5. People need to remember that the tax rates themselves don’t encompass “taxes” in their entirety; rather, they are period 1 taxes. Any increase to the deficit/debt is also an increase in taxes – future taxes. Politics is a funny game where semantics take precedence over sound theory.

  6. Quack says, “Don’t claim to be increasing taxes in the name of fiscal responsibility.”

    Well, Quack: Don’t claim to be increasing spending in the name of fiscal responsibility.

  7. bob says: “..models that make tax cuts appear to raise the deficit.” Taken on it’s own, how can a tax cut not raise the deficit?

  8. Uh, our taxe system is extremely complicated because of the variety of wealth theft our government likes to enforce: capital gains, inheritance, prize, income, sales, etc. Increasing taxes on wages has shown to reduce the number of hours that individuals will dedicate to the market. Just take a look at government receipts in the 2000 years. Bush tax cuts went into place during 2001 and 2003, and aside from the decrease during the adjustment from the technology bubble, tax receipts grew up to the beginning of the most recent recession.

    Take a log transformation, and the growth of receipts is also higher at some points – juxtaposed to the end of the clinton administration’s higher tax regime.

  9. I find generally that the various “visions” of tax reform offered by the three designated “committees” with goals to make sense of programs to decrease our deficits and debt, are absurd at worst, and just simply harmful at best. Each seems to be geared to can kicking obfuscation devised to protect the 1% at all costs. I am completely in favor of tax reform. If I were king (as you have written elsewhere), I would toss out the entire current tax code, and enact a new one with virtually no loopholes, tax subsidies, or, generally, any real attempts at social engineering (which are rife in our current code). I would do away with even the mortgage interest deduction and most of the charitable conttribution deduction (or maybe all), and other “pet” popular deductions. Most of us have no idea why the code runs to some 15,000 pages, because most of us are presently affected, as to our individual tax returns, by far less than 10% of that colossal fiasco of govenance. The only real tax reform which could change the trajectory of our national fiscal well being, individually and corporately, would be one where virtually the entire present law is overturned, and we start essentially from scratch.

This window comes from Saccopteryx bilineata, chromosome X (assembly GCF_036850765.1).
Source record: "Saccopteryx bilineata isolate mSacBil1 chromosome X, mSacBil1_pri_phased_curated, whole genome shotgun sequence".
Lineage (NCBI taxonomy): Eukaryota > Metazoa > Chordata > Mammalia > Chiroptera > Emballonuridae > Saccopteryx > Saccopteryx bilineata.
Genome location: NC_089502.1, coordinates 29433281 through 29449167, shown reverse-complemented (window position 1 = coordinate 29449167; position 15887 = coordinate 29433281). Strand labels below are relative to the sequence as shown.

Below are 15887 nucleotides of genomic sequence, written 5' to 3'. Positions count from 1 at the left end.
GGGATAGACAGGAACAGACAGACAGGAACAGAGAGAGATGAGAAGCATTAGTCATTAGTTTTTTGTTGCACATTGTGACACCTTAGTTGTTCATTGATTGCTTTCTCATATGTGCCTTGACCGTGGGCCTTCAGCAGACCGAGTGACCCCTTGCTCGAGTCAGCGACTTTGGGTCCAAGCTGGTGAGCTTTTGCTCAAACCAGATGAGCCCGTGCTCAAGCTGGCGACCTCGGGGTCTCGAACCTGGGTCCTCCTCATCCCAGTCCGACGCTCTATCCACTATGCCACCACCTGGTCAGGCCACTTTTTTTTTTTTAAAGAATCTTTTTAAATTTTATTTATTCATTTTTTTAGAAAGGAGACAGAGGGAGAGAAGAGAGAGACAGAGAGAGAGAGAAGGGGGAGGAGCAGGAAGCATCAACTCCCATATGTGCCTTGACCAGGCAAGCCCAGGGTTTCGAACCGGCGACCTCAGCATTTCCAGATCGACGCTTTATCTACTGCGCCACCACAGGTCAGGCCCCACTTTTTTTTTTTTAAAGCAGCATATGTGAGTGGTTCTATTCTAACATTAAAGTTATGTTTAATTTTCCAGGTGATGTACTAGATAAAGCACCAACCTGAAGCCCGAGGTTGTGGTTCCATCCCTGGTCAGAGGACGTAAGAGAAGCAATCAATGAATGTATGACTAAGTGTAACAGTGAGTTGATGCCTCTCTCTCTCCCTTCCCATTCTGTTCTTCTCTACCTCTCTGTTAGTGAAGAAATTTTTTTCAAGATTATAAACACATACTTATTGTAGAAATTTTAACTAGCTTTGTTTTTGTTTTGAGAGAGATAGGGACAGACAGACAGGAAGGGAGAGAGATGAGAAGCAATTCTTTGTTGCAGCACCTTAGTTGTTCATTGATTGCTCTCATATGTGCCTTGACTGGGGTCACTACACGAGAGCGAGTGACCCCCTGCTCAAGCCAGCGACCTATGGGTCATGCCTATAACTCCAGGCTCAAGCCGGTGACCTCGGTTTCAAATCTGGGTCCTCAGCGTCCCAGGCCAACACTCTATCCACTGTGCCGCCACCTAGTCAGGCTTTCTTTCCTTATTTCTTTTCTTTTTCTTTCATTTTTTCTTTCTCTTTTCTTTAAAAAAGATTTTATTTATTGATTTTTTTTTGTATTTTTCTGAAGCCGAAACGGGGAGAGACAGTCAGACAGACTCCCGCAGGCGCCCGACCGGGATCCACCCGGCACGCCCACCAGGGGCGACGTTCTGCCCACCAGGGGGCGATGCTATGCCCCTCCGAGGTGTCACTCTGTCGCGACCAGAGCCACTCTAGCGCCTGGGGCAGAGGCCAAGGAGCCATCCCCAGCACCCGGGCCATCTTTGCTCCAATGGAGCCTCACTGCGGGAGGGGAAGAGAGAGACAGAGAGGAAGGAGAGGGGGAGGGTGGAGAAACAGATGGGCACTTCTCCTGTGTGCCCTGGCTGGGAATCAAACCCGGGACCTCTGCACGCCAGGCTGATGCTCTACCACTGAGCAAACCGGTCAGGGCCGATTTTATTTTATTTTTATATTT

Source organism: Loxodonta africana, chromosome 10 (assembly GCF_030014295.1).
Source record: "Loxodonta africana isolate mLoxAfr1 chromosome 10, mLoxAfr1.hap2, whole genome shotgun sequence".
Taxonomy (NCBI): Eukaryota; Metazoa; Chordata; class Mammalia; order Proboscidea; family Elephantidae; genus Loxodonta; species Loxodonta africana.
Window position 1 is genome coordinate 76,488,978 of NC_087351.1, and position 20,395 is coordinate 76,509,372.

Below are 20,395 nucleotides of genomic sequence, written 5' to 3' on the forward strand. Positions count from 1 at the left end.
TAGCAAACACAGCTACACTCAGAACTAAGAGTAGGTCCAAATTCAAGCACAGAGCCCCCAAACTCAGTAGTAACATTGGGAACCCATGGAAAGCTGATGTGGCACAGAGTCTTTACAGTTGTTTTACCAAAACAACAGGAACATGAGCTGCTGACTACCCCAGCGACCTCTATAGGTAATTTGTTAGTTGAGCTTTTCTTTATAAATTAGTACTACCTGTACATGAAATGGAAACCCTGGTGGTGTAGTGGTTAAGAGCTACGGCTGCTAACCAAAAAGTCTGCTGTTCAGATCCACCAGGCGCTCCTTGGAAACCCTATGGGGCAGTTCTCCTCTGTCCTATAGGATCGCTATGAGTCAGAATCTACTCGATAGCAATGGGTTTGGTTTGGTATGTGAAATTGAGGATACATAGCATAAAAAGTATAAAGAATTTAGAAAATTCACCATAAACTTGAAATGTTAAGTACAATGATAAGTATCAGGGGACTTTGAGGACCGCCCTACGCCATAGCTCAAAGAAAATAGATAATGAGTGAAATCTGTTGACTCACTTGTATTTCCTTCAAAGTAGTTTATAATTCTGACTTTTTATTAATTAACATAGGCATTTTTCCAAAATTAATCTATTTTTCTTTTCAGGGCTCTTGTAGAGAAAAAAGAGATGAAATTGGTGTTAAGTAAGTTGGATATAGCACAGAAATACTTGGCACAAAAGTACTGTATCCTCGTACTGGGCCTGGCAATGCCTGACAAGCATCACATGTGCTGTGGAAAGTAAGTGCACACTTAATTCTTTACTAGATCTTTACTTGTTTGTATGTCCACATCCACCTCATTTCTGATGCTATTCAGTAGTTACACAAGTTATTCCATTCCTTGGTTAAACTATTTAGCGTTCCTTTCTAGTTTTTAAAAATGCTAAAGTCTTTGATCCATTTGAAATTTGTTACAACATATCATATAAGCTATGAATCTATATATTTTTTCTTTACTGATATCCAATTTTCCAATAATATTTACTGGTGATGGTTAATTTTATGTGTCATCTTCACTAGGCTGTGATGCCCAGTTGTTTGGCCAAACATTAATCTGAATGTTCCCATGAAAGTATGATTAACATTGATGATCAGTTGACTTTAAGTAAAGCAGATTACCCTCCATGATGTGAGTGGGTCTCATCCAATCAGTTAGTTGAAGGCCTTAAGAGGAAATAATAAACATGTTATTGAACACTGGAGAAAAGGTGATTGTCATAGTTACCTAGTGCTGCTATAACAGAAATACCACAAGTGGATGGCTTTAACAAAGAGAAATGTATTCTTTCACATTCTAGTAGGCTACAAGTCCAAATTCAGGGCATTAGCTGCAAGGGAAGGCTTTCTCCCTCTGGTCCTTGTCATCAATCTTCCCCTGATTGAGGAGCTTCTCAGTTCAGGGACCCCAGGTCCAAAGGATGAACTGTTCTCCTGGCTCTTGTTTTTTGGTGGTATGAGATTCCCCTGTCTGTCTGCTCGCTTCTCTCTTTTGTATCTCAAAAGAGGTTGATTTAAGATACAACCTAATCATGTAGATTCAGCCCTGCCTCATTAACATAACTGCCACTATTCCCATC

Taxation, at its very core, is about collecting the funds necessary to fund the things that government is tasked with doing. That is with funding those things that individuals can’t do themselves, like provide for national defence and security, personal security (police), the provision of services for the elderly, crippled, and others who are, for various reasons, incapable of doing for themselves, provide for water, transportation infrastructure, etc.. At present we have a two pronged problem. We do too much through the government that should not be done (our military is more than twice as costly as it should be since we don’t really need to be the world’s cop, we don’t need 16 agencies with vastly overlapping responsiblities providing for national security, and a vast number of other costly superfluous programs, many of which are costly, redundant, and essentially just plain unnecessary). The problem with our present system of taxation vis a vis our expense profile, is that it is simply insuffient in what it generates to create fiscal balance. Politically there is virtually no possibility of that changing owing to the effects of the control of wealth over the act of governing. Without reform in election laws, lobbying laws, term limits, etc., the present system, which is completely out of control, will continue, and we won’t get any rational sensible answers to the problems involving taxation and expenditure, and our national decline will continue its present trajectory — south at high speed.

  10. Are the 1% that bad? I’m far from a 1%er, but I am curious to study the “group” when I have more time. Considering our tax system on capital gains, I’d actually hypothesize that the composition of 1%ers changes quite frequently. Small businesses encompass a significant portion of the US economy, and as those businesses get sold, the wealth of the proprietors JUMPS significantly for that one-period. Should we look at that jump as an economic rent well above what they should be compensated, or rather as wealth those individuals had foregone during the 10-15 struggle to build those businesses? Again, I really don’t know, but it would likely be interesting to look at. I believe current analysis that relies on the gini coefficient takes too broad of a macro view of the issue.

  11. “Ergo, if you want to call yourself bipartisan, you have to cut rates.”

    Actually this is nothing but ‘bait-and-switch’. They claim cutting rates will raise revenue once we get rid of all the loopholes! Only once they cut the rates, all the loopholes come roaring back.

    That’s exactly what happened with Reagan in 1986. Just go back and have a look. It’s all flimflam.

  12. Leo, you are precisely right. So long as the plutocracy controls law making and tax policy, we are destined to be exposed to such obfuscation and deception in Congress and the White House. Although I am a subcriber to the idea of cleansing the US Tax Code (eliminating at least 69,000 of the 70,000 pages) and thusly eliminating the massive public defrauding which it codifies and perpetuates, there is no doubt that in the present political environment controlled entirely by the beneficiaries of the tax law, it will continue. What happened to the prime thrust of the original (and now corrupted) Tea Party which was the same as the original, a protest against taxation without representation? This is true today as much as it was before we separated ourselves from the King of England and his theft of our lives and assets.